XINEMA x UNIT/PITT present: BUDDING

XINEMA x UNIT/PITT present Budding: an experimental film programme curated by Kasper Feyrer and Kara Hansen.

Sunday, July 28, 8:30pm (TIME UPDATE)
The Garden – UNIT/PITT 
2954 West 4th Ave

This programme will include moving-image portholes by BC-based, Canadian and international experimental filmmakers that have influenced Feyrer and Hansen’s individual and shared interest in queer ecological intimacies and parasitic film reveries, through tactile and playful approaches to relational cinematic processes, presented on both 16mm film and digital.

Limited pay-what-you-can ($15 suggested donation) tickets available here.

Please email info@unitpitt.ca if you need financial or physical accommodation. For accessibility notes please visit https://www.unitpitt.ca/about/. In the case if inclement weather the screening will be moved inside The Gallery.


SCREENING

Dawn George, still from Anthology for Fruits and Vegetables, 2019, 16mm and Super 8mm film to HD video, 15 min. Courtesy of the Artist.

  • Anthology for Fruits and Vegetables (Canada, 2019)
  • Dawn George
  • 16mm and Super 8mm film to HD video
  • 15 min

Excerpt

The secret language of 26 fruits and vegetables are mesmerizingly revealed through eco-developing and eco-reversal, hand-processing techniques. With colours inspired by natural tints and a delicious sound design, this film is a refreshing way to get the recommended dose of 26 fruits and vegetables without all the harsh chemicals.


Mike MacDonald, still from Rat Art, 1990, HD video, 10 min. Courtesy of the Artist and Vtape.

  • Rat Art (Canada, 1990)
  • Mike MacDonald
  • HD video
  • 10 min

Inspired by the popular TV program, America’s Funniest Home Videos as well as a 1989 Vancouver performance event by Rick Gibson that concerned the fate of a rat called Sniffy. 

Distributed by Vtape.


Nancy Holt and Robert Smithson, still from Swamp, 1970, 16mm film to HD video, 6 min. Courtesy of the Holt/Smithson Foundation and Electronic Arts Intermix (EAI), New York.

  • Swamp (USA, 1970)
  • Nancy Holt and Robert Smithson
  • 16mm to HD video
  • 6 min

A visceral, chaotic journey unfolds as the artists confront a dense maze of plant life, struggling with the limitations of their own perception, and for the failure of technology to stand in for vision. The visual element shows exactly what Holt sees: a mass of vegetation.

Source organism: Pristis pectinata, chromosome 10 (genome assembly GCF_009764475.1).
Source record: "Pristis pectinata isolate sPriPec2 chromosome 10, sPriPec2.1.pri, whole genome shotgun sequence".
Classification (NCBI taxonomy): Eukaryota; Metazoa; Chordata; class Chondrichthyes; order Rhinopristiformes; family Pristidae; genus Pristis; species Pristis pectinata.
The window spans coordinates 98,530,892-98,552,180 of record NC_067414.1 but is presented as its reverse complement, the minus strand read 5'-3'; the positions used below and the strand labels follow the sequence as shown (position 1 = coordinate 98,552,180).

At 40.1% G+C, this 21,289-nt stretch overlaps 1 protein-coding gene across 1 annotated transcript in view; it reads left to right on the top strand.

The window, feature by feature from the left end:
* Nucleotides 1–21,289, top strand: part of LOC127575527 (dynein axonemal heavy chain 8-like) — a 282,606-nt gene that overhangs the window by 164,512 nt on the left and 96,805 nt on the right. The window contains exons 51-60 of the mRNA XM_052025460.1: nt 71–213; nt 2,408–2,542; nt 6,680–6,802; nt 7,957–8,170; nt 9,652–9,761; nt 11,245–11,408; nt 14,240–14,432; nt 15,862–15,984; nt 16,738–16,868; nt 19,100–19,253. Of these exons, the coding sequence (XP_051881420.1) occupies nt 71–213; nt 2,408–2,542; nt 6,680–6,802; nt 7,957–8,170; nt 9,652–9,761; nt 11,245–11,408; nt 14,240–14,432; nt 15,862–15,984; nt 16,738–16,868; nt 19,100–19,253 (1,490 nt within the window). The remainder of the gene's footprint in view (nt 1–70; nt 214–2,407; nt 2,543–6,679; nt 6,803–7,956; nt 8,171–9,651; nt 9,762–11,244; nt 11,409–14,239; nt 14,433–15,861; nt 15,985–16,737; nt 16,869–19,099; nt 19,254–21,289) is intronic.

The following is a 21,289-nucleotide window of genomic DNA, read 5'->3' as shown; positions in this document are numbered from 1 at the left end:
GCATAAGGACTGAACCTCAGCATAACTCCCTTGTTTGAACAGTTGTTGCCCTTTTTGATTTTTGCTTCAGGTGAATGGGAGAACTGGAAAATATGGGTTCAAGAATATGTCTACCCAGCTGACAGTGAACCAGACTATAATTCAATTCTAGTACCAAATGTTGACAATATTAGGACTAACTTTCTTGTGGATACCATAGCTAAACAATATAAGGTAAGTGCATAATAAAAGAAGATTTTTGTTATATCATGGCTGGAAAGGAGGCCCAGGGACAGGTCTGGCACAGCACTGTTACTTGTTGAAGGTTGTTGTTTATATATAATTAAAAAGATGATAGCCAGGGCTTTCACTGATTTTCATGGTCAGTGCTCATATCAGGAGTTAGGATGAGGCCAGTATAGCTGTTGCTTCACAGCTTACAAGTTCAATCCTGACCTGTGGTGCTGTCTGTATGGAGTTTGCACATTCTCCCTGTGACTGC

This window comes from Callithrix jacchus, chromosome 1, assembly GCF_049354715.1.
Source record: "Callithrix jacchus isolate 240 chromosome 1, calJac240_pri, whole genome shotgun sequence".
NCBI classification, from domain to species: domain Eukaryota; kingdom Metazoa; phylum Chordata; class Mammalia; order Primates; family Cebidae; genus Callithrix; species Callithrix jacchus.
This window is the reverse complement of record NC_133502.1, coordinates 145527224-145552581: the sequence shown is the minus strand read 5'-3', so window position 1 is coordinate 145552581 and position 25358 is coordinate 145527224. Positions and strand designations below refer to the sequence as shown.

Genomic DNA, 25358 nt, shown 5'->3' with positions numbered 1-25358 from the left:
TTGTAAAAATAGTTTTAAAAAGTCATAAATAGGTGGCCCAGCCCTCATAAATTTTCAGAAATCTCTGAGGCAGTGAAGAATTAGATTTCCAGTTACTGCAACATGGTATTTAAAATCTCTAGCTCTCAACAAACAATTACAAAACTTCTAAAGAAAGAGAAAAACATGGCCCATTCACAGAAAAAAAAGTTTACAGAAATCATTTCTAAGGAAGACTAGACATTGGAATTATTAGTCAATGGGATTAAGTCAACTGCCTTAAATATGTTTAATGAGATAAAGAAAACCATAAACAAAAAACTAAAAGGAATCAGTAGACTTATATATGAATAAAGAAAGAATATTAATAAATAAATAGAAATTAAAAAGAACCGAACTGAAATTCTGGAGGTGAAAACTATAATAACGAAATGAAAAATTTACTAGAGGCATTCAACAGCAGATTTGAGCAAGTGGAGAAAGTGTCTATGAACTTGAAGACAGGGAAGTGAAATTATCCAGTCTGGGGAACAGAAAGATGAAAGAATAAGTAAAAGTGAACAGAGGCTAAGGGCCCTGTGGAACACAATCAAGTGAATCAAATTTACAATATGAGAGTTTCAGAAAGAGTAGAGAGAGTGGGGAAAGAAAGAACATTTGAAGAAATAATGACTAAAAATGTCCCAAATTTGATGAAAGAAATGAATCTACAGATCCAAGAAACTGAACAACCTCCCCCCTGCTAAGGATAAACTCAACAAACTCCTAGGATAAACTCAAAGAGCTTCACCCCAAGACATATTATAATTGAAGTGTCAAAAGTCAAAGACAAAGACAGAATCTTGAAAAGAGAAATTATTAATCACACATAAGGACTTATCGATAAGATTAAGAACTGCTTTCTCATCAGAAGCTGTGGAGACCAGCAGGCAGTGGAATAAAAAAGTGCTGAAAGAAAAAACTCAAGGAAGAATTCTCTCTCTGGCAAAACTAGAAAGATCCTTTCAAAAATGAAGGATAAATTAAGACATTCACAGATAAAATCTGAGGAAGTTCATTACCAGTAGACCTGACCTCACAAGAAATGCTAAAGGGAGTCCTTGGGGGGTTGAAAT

Distributed by Electronic Arts Intermix.


Nazli Dinçel, still from Between Relating and Use, 2018, 16mm film, 9 min. Courtesy of the Artist and Canyon Cinema.

  • Between Relating and Use (Argentina/USA, 2018)
  • Nazli Dinçel
  • 16mm film
  • 9 min

Excerpt

Borrowing words from Laura Mark’s “Transnational Object” and DW Winnicott’s “Transitional Object”, this film is an attempt to ethically make work in a foreign land. Transitioning from assuming the position of an ethnographer, we turn and explore inwards- on how we use our lovers.

Distributed by Canyon Cinema.


Matt Davies, still from Grit, 2021, 16mm film, 3.5 min. Courtesy of the Artist.

  • Grit (UK, 2021)
  • Matt Davies
  • 16mm film
  • 3.5 min

This film documents an 18 mile walk along Chesil Beach in Dorset, in which the film maker takes a single frame every 12 steps in order to capture the entirety of the walk/beach within a 100ft roll of 16mm film. 

Special thanks to Kika Thorne.


Barbara Hammer, still from Women I Love, 1976, 16mm film, 22.5 min. Courtesy of the Artist and Canyon Cinema.

  • Women I Love (USA, 1976)
  • Barbara Hammer
  • 16mm film
  • 22.5 min 

A series of cameo portraits of the filmmaker’s friends and lovers intercut with a playful celebration of fruits and vegetables in nature. Culminating footage evokes a tantric painting of sexuality sustained.